• Dr Elizabeth Clarke - director of the project (whilst at Nottingham Trent University) and Professor Emeritus in English and Comparative Literary Studies at the University of Warwick.
  • Dr Jill S. Millman - research assistant in the English Department at the University of Warwick.
  • Dr Victoria E. Burke - Associate Professor in English at the University of Ottawa and author who's thesis inspired the development of the project.
  • Dr Jonathan Gibson - Professor at the English Subject Centre (Royal Holloway) at the University of London (a national body that organised tertiary activities and published material relevant to the teaching og English Literature and Creative Writing).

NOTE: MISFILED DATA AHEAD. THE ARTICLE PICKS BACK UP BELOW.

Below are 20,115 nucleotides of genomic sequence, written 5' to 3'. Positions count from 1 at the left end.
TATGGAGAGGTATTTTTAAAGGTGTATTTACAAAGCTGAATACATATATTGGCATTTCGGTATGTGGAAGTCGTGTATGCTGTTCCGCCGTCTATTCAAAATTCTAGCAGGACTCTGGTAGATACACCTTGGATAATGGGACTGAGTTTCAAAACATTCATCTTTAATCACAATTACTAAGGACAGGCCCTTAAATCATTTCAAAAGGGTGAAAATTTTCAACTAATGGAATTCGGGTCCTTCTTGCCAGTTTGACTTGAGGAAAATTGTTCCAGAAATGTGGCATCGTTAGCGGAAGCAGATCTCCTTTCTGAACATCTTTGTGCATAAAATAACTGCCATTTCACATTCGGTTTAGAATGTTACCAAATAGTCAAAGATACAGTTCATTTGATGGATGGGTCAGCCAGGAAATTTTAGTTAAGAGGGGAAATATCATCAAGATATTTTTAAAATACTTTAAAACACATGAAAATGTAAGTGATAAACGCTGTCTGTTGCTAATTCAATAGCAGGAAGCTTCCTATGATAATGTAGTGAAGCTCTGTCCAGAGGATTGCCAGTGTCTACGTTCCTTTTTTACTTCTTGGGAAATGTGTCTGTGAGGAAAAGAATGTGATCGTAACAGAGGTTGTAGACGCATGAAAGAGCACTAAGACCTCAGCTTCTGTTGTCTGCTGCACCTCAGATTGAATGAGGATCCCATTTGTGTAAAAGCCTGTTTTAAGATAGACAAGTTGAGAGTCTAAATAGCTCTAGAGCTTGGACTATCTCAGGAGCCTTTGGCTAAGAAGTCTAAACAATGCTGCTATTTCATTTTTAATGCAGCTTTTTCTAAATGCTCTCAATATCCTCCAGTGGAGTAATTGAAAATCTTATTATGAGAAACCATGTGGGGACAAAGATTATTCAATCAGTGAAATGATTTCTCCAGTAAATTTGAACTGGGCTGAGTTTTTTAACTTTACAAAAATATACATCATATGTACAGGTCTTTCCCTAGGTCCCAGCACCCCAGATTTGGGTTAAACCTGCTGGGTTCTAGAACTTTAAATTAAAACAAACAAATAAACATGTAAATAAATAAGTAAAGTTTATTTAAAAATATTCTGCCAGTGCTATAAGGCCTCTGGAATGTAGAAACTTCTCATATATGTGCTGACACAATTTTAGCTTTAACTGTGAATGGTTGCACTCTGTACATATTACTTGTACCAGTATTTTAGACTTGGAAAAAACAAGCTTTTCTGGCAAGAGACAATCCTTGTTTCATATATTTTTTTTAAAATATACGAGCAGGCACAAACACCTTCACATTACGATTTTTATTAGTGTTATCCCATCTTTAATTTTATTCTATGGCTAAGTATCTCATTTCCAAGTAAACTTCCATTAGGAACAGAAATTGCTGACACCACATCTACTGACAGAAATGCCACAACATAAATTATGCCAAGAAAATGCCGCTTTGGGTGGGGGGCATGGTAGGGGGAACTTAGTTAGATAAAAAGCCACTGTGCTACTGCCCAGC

This archival collection has also been collaboratively developed with insight and resources from a diversity of patricipating libraries and archives including:

  • Beinecke Rare Book and Manuscript Library, Yale University;
  • Blair Castle;
  • British Library;
  • Brotherton Library, University of Leeds;
  • Cambridge University Library;
  • Doncaster Archives;
  • Edinburgh University Library;
  • Folger Shakespeare Library;
  • Harry Ransom Center, The University of Texas at Austin;
  • Hertfordshire Archives and Local Studies;
  • National Library of Scotland;
  • National Library of Wales;
  • Newberry Library;
  • Trinity College, Cambridge; and
  • Wigan Heritage Service.

The ArchiveEdit